Ervin Staub

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Ervin Staub (born June 13, 1938) is a professor of psychology, emeritus, at the University of Massachusetts Amherst. He is the founding director of the doctoral program on the psychology of peace and violence.[1] He is most known for his works on helping behavior and altruism, and on the psychology of mass violence and genocide. He was born in Hungary and received his Ph.D. from Stanford. He later taught at Harvard University.[2] He worked in many settings, both conducting research and applying his research and theory. He worked in schools to raise caring and non-violent children, and to promote active bystandership by students in response to bullying, in the Netherlands to improve Dutch-Muslim relations, in Rwanda, Burundi and the Congo to promote healing and reconciliation.[3] He has served as an expert witness, for example, at the Abu Ghraib trials,[4] lectured widely on topics related to his work in academic, public, and government settings in the U.S. and other countries, and is the recipient of numerous honors.

His most recent book is Overcoming evil: Genocide, violent conflict and terrorism. 2011. New York: Oxford University Press.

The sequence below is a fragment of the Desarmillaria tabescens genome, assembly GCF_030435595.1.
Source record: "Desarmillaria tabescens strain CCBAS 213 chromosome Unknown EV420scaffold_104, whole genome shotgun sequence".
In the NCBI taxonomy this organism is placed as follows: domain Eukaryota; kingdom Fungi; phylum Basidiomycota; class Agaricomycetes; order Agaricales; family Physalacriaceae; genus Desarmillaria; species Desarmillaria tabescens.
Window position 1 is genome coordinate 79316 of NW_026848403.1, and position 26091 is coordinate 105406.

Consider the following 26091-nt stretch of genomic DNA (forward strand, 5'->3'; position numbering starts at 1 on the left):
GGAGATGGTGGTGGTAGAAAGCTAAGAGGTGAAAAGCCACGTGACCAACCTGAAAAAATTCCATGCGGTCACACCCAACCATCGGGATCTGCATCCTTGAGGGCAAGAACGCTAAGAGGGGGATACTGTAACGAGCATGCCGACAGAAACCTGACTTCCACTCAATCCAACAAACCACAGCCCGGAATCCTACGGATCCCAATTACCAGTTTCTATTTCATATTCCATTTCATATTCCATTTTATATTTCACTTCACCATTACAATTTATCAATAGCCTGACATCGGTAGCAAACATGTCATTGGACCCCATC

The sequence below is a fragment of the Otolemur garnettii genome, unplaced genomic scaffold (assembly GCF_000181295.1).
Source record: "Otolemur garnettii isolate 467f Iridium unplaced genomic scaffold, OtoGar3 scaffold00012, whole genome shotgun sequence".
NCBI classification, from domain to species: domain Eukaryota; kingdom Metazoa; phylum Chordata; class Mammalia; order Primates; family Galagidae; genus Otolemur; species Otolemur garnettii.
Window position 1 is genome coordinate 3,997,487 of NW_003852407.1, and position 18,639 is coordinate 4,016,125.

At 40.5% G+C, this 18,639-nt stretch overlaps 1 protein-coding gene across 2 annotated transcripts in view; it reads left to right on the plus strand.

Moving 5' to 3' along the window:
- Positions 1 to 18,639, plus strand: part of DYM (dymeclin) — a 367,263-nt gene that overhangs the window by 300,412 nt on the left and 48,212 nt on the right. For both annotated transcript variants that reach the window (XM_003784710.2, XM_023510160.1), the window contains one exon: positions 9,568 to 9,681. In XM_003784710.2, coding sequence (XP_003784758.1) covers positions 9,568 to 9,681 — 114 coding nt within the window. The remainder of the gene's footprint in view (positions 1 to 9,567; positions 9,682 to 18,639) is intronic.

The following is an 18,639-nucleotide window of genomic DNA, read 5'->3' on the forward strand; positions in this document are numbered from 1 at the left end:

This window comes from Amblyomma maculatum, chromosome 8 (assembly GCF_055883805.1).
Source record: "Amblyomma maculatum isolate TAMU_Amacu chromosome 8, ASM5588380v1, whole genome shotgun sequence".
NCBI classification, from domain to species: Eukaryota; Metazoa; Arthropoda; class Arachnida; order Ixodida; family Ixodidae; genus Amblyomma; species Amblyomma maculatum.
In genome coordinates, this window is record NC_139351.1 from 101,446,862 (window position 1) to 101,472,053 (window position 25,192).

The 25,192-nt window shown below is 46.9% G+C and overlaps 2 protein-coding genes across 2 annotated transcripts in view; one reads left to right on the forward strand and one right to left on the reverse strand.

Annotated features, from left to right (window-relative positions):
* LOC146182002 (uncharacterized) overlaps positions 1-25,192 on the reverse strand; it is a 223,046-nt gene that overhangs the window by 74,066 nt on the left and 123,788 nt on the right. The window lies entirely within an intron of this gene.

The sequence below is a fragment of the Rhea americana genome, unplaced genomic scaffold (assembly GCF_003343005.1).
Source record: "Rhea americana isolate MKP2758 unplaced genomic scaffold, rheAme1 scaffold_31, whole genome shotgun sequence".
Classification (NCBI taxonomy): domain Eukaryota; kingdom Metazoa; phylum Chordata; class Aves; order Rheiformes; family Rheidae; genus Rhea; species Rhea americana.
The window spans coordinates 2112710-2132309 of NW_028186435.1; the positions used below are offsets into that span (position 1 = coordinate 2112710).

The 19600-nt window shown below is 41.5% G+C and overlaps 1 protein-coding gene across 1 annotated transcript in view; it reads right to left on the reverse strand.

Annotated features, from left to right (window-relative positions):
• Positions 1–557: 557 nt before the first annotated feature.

Books[edit]

[5]

  • Positive social behavior and morality, Vol. 1. Personal and social influences. 1978. Academic Press
  • Positive social behavior and morality, Vol. 2. Socialization and development. 1979. Academic Press. (Translated into German).
  • Personality: Basic aspects and current research. Edited. 1980. Prentice Hall
  • The development and maintenance of prosocial behavior: International perspectives on positive morality. Co-edited, 1984. Plenum
  • The roots of evil: The origins of genocide and other group violence. 1989. New York: Cambridge University Press
  • Social and moral values: Individual and societal perspectives. Co-edited, 1989. Larry Erlbaum Associates. (Translated into Polish)
  • Patriotism in the lives of individuals and nations. Co-edited, 1997. Nelson Hall
  • The Psychology of Good and Evil: Why Children, Adults, and Groupts Help and Harm Others. 2003. Cambridge University Press
  • Overcoming Evil: Genocide, Violent Conflict, and Terrorism. 2011. Oxford University Press

References[edit]

  1. ^ "Faculty". Psychology of Peace and Violence Program, University of Massachusetts Amherst. Retrieved 22 May 2011. 
  2. ^ "Complete Vita". Retrieved 22 May 2011. 
  3. ^ "Ervin Staub's biographical note". Retrieved 22 May 2011. 
  4. ^ "Brott: Åskådare" (in Swedish). Retrieved 22 May 2011. 
  5. ^ "Ervin Staub". University of California Irvine Libraries. Retrieved 22 May 2011. 

External links[edit]